Wednesday, April 16, 2014

TCR Story of the Month for April: "History" by Cezarija Abartis

Cezarija Abartis
The Committee Room is happy to offer "History" by Cezarija Abartis as TCR Story of the Month for April. In this brief yet complex story written with honesty and precision, an American woman carries her troubled personal history to an Old World city that assiduously preserves the glories of its past.

Cezarija Abartis’ Nice Girls and Other Stories was published by New Rivers Press. Her stories have appeared in Per Contra, r.kv.r.y., Waccamaw, and New York Tyrant, among others. Her flash, “The Writer,” was selected by Dan Chaon for Wigleaf’s Top 50 online Fictions of 2012. Recently she completed a novel, a thriller. She teaches at St. Cloud State University.

"History" was published in The Lascaux Review (January 2014).

To read "History" click here

TCR Story of the Month highlights an outstanding work of short fiction published online within the preceding twelve months.

TCR Chats with Author Cezarija Abartis

Nice Girls and Other Stories
by Cezarija Abartis
Q: Where did you get the idea for "History?"
A: I started the story on, a writing community that provides weekly prompts. My story was a response to a photograph of a bronze statue of a horse with a street cone on its head. The server was having problems that day, so the story was not posted. Still, I like to give them credit. I wanted to write a story for a press that was putting together an anthology about stories set around the globe. That didn't work out either. I was awarded a week's stay in Sezze, Italy by the New York Tyrant for a story I wrote about Lady Macbeth. The young gentleman who showed my husband and me the place, as he left touched a piece of paper affixed to the wall and said it was in memory of his father, which I found moving. That evening I copied what was written on the piece of paper, but I couldn't find it when I looked for it. I submitted an early draft of the story to, an online workshop. “History” came out of all those things that were lost, that didn't work out. But one cause did persist: I'm writing a collection of stories about three friends, and I forced myself to write a story about Caroline's divorce. And I got revising help from Steve Parrish at the magazine and from my husband at home.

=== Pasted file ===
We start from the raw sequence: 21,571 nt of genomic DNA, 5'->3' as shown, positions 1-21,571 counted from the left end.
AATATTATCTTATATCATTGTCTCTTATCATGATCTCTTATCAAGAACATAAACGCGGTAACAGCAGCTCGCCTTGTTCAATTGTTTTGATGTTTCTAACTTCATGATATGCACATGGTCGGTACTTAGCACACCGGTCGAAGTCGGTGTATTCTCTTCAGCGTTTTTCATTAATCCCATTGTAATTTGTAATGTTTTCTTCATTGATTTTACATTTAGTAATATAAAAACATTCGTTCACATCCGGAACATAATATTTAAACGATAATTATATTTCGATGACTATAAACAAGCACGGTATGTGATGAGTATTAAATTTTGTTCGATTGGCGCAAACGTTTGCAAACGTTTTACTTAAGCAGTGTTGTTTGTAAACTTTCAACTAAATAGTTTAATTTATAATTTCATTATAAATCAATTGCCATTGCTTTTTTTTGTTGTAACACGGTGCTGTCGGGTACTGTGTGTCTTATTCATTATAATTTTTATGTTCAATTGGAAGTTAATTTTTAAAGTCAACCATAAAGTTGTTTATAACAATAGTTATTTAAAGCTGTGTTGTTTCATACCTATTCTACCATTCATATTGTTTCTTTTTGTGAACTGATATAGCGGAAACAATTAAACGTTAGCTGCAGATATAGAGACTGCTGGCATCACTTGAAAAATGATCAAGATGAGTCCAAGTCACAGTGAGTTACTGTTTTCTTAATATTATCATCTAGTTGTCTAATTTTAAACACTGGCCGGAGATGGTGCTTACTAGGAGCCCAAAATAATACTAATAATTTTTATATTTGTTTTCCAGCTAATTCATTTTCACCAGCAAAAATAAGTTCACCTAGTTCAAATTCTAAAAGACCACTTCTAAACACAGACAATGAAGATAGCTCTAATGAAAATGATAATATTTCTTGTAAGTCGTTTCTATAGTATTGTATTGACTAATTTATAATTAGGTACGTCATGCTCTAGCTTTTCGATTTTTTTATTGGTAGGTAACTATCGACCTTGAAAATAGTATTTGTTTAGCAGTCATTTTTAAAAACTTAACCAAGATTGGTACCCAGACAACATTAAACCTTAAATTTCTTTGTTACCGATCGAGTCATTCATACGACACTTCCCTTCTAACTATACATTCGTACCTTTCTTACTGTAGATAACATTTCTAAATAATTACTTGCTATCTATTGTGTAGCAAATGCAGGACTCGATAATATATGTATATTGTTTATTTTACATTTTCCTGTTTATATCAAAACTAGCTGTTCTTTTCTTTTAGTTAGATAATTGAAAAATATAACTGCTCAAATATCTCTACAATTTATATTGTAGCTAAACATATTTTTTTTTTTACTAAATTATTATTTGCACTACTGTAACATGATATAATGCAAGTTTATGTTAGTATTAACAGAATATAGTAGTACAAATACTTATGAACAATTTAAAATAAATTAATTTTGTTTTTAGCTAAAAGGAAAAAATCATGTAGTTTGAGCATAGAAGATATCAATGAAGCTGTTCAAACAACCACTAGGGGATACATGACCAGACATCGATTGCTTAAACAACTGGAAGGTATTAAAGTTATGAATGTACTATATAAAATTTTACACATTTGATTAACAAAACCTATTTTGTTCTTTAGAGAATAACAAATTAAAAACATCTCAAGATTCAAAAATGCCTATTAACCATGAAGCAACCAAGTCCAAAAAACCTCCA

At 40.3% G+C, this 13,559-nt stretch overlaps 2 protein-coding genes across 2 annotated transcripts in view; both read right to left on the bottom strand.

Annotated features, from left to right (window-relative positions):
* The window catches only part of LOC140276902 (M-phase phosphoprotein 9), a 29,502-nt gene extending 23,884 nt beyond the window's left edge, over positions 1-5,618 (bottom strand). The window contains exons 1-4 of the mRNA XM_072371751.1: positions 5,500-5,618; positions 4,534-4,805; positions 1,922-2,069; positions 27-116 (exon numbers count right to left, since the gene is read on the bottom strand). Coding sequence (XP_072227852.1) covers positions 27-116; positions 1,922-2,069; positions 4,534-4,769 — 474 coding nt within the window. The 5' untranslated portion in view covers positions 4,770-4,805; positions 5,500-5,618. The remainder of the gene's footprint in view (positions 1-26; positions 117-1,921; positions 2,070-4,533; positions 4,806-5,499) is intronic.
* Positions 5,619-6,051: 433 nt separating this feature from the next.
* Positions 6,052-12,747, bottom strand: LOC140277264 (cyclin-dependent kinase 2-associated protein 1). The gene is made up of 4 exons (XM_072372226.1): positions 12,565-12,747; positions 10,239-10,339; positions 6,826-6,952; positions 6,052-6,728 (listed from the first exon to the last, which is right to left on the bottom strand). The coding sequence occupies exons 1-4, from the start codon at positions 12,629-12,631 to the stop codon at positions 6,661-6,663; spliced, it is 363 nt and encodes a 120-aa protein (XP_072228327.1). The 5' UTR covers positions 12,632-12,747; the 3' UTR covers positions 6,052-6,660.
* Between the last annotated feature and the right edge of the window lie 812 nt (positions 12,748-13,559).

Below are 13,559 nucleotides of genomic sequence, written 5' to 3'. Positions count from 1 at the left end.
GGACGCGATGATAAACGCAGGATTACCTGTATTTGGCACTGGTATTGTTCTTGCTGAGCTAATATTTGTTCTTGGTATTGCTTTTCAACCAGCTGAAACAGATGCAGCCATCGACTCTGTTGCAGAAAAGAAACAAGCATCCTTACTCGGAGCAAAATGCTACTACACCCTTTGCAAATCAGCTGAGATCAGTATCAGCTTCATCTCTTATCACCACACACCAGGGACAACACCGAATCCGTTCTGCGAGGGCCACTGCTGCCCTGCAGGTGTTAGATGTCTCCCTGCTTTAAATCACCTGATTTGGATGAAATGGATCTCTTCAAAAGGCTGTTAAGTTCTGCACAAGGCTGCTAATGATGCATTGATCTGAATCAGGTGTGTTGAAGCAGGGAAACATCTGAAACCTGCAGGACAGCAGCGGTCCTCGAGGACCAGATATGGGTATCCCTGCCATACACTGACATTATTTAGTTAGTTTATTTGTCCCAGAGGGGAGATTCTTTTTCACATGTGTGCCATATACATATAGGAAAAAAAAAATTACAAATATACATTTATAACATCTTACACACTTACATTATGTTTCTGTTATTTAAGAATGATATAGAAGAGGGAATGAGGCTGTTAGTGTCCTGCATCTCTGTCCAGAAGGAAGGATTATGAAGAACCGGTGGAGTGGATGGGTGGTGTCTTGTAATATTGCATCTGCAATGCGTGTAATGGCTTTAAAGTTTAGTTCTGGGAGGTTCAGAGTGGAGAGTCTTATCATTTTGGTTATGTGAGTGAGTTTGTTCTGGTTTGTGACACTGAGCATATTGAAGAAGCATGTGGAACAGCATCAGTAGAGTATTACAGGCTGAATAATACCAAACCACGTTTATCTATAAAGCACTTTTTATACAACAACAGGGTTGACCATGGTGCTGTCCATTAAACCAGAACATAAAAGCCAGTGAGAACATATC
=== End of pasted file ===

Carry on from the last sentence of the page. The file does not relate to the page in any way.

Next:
Q: How long have you been writing?
A: I started writing seriously when I got tenure, my husband reminded me--1982. somehow, I felt released or secure or both. Before that, I wrote notes about stories I intended to write, complaining diary entries, letters, and an unfinished musical in 5th grade.

Q: Who are some of your favorite classic authors?
A: Homer, Euripides, Shakespeare, Jane Austen, Chekhov's stories and plays, James Joyce’s "The Dead," Erich Maria Remarque's All Quiet on the Western Front, Eric Ambler's A Coffin for Dimitrios, Nabokov’s Lolita, Grace Paley's stories.

Q: Who are some of your favorite contemporary authors?
A:  I'm going to list titles of books. Jo Ann Beard's The Boys of My Youth, Ellen Currie's Available Light, Denis Johnson's Jesus' Son, Thom Jones' The Pugilist at Rest, Lorrie Moore's Self Help, Martin Cruz Smith's Arkady Renko novels, Robert Stone's Dog Soldiers, Amy Tan's The Joy Luck Club, Stephanie Vaughn's Sweet Talk. I will stop now. I expected this compiling to be tedious and effortful, but I find myself smiling as I recall these beautiful books and inspirations.

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